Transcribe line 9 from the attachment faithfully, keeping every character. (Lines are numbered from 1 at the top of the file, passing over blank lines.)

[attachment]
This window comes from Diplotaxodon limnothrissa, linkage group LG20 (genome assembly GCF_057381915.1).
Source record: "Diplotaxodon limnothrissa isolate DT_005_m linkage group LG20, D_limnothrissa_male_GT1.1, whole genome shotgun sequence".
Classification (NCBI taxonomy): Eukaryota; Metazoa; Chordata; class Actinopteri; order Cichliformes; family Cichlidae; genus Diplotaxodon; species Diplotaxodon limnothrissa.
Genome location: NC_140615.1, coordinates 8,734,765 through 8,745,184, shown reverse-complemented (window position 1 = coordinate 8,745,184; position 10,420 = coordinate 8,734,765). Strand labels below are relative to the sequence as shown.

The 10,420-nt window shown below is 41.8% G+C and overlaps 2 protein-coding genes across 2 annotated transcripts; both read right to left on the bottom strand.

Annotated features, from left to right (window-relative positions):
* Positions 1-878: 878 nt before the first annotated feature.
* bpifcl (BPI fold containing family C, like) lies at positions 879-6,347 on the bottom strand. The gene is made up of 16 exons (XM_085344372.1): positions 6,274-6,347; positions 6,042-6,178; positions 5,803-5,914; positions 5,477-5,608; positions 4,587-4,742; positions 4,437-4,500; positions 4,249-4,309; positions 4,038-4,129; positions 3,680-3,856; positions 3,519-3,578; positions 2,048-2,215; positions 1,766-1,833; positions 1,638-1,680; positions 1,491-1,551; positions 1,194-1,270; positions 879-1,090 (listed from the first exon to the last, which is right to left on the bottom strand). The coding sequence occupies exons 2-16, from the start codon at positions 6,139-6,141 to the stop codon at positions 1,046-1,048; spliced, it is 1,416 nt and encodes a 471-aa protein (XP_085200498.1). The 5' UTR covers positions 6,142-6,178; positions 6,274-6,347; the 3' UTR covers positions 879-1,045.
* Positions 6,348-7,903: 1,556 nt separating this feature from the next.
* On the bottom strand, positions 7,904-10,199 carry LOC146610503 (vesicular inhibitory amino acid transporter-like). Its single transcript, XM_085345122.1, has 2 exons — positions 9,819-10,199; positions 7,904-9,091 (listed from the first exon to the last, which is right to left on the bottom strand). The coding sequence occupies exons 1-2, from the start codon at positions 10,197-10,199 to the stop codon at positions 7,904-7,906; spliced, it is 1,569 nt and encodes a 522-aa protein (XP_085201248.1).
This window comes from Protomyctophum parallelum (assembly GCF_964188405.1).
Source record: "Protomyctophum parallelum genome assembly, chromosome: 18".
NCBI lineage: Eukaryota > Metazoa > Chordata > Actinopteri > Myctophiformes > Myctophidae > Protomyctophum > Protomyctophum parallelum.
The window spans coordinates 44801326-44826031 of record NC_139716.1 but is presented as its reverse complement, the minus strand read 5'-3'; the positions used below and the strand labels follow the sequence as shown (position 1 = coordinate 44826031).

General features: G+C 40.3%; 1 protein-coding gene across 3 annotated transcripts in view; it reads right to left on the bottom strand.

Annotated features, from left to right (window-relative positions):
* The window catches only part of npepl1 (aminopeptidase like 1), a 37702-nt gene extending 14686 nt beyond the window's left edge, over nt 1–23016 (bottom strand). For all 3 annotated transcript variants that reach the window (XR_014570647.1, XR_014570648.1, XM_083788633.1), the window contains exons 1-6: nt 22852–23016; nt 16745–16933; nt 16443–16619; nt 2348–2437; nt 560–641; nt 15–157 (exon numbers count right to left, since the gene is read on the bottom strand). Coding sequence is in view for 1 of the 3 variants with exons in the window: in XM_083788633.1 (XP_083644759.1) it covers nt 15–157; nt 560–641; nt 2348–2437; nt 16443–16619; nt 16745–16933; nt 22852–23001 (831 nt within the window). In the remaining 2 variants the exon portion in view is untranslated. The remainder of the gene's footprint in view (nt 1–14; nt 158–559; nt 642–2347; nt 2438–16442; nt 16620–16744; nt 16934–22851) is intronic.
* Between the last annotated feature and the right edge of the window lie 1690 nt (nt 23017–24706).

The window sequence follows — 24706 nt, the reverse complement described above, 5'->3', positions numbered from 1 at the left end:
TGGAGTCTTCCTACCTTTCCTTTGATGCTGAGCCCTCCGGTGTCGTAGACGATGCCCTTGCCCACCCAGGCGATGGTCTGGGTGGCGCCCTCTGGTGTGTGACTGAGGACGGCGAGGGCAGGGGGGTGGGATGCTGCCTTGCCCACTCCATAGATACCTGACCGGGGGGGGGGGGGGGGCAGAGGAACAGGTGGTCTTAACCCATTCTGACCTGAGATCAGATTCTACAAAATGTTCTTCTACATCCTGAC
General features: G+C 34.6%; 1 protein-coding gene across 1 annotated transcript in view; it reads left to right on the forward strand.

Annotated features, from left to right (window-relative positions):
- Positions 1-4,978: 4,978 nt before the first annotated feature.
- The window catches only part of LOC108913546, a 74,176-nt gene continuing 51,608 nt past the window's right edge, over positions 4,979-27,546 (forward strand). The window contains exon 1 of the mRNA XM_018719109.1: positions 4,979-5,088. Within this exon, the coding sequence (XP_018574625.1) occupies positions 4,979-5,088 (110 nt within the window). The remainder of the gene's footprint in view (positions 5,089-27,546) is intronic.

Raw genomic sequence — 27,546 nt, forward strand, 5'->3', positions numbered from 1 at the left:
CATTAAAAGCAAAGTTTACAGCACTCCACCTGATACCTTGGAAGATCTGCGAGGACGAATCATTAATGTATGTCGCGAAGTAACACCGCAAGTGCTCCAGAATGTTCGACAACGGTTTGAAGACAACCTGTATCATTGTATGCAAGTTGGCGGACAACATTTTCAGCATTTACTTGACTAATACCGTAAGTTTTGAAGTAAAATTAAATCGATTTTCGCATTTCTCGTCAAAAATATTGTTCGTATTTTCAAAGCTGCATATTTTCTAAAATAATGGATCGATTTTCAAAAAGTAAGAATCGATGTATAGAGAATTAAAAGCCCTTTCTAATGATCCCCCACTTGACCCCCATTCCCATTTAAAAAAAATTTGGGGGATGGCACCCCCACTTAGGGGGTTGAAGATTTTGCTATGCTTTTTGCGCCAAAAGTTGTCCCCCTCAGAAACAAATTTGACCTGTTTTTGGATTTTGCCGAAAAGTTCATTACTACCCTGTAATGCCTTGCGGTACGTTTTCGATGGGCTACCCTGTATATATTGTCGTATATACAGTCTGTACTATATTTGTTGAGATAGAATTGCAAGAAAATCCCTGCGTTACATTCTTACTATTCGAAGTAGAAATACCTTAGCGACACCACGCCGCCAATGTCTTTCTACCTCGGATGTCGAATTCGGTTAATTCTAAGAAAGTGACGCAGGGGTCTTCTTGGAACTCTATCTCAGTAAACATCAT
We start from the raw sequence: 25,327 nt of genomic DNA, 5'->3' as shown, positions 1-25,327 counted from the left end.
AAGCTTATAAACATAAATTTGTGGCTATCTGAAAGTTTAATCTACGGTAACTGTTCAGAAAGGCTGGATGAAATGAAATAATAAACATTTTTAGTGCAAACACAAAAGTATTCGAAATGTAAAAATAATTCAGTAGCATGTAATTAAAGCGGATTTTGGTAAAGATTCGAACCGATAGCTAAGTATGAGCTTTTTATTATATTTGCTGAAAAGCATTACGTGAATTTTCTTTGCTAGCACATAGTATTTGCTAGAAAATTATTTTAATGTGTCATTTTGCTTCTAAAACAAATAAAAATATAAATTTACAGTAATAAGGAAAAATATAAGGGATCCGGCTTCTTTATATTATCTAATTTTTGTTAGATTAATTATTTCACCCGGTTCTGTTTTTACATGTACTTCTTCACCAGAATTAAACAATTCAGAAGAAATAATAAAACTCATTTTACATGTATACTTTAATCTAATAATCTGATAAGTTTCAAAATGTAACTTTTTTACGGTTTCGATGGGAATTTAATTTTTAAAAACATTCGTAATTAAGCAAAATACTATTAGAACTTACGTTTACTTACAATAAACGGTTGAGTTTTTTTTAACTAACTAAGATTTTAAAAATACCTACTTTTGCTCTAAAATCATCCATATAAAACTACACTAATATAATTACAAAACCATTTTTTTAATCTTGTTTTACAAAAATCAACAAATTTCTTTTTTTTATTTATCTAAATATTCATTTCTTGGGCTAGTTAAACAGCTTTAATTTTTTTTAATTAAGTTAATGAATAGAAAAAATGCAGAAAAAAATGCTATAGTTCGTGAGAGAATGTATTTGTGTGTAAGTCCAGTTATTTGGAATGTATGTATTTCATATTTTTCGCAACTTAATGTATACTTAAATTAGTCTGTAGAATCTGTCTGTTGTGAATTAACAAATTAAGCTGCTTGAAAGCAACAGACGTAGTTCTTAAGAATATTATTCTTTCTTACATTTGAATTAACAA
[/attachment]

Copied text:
* Positions 6,348-7,903: 1,556 nt separating this feature from the next.